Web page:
is it bad to fly cessna 152's that are left outside in the wind/rain/snow?

October 24, 2008

i live in cleveland ohio and rent cessna 152's and they are left outside, tied down all the time. does all this weaken the planes structure over time?

They should be fine. Of course it would be best for them to be in a hangar, but it's just like parking your car in the driveway as opposed to the garage. You always do a full check of the plane before you use it anyway. I've been around planes all my life, and have seen quite a few crashes, and none of the crashes I've seen had anything to do with the structural integrity of the plane. In fact, most of the planes i saw crashed had been kept in hangars. It was mostly just drunk Rich people doing stupid things. If the planes weren't tied down, you would have a problem. Or, if there was a storm with 60 + MPH winds. Hail damage is easy to spot, and usually not detrimental to the flight of the plane.

Comments

6 Responses to “is it bad to fly cessna 152's that are left outside in the wind/rain/snow?”

  1. D R on October 24th, 2008 3:41 pm

    They should be fine. Of course it would be best for them to be in a hangar, but it's just like parking your car in the driveway as opposed to the garage. You always do a full check of the plane before you use it anyway. I've been around planes all my life, and have seen quite a few crashes, and none of the crashes I've seen had anything to do with the structural integrity of the plane. In fact, most of the planes i saw crashed had been kept in hangars. It was mostly just drunk Rich people doing stupid things. If the planes weren't tied down, you would have a problem. Or, if there was a storm with 60 + MPH winds. Hail damage is easy to spot, and usually not detrimental to the flight of the plane.
    References :

  2. gearnofear on October 24th, 2008 3:53 pm

    I wouldn't recomend it unless you have had the plane completly deiced and have checked that there is no ice on the carbuator or intake. Small planes have a nasty habbit of icing up once in the air. When they do this you are at the mercy of the ice. No flight controls or you lose all power. check out this sight for more information on small plane issues.
    References :
    http://www.airsafe.com/events/accbymod.htm

  3. IFlyGuy on October 24th, 2008 4:28 pm

    You should not have any problem with this, as long as you ensure that there is no ice or frost buildup on the critical surfaces of the airframe (wings, tail, etc.). When I was a flight instructor, we never kept our planes in the hangar. There just wasn't room. We always did a thorough preflight and made sure that there wasn't anything contaminating the aircraft surfaces. As long as you do that, you won't have any problems with leaving the airplane outside.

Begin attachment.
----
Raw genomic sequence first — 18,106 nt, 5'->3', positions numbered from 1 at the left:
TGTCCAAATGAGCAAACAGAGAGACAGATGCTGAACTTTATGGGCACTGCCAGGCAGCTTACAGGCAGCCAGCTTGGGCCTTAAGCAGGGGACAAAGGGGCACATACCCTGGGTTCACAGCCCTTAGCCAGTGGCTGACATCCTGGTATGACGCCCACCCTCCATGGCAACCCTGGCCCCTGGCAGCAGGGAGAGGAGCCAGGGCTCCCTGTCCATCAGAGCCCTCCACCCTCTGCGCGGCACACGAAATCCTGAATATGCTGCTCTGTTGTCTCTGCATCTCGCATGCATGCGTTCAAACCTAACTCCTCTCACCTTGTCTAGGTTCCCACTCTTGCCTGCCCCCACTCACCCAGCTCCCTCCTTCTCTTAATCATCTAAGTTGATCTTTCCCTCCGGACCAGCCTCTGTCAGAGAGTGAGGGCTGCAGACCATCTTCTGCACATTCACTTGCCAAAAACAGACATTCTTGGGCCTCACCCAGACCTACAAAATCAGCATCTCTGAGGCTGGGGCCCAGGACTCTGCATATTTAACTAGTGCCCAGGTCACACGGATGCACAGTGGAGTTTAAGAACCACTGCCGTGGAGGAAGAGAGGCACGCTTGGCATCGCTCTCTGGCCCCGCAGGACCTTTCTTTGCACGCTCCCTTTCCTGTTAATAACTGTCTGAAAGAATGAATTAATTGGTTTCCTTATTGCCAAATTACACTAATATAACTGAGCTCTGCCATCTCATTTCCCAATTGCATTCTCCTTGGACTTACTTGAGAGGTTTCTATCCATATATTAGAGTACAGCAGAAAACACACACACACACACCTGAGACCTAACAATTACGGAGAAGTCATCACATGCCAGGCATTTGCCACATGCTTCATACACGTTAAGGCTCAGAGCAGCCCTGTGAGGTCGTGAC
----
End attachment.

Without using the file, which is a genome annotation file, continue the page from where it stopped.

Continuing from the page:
References :
    Airline Pilot

  4. oli on October 24th, 2008 4:36 pm

    Well I own a 1946 Luscombe, and it was kept outdoors most of its years, (now that I own it, it is under cover), and it passed it's last annual with no problem at all. Simply put, an aircraft is better off under cover, but that isn't always possible. Annual inspections are important for all aircraft and that is why they are required. A mouse can do as much damage on a plane inside a hangar as it can on a cessna sitting in a field!

    Fabric wing airplanes should be kept under cover, because the elements can quickly cause damage to the fabric over time.

    All planes must be inspected on an annual basis, and properly cared for at all times.

    Flight schools almost always keep the cessnas outside. Pre-flight your aircraft well…that is your opportunity to spot little problems before they grow.

    It would be nice to hangar all aircraft, but its not possible.

    Your mechanic is your dearest friend!
    References :

  5. pilot on October 24th, 2008 5:21 pm

    The fact that you said they are 152's should tell you that it's ok to tie them down as they are an older airplane design. Aircraft aluminum and Acrylic Laquer aren't affected much by weather. About the only thing that is affected is the plastic windows and the tires.
    References :

  6. mike b on October 24th, 2008 5:41 pm

    it should be ok i did it for years
    References :

Got something to say?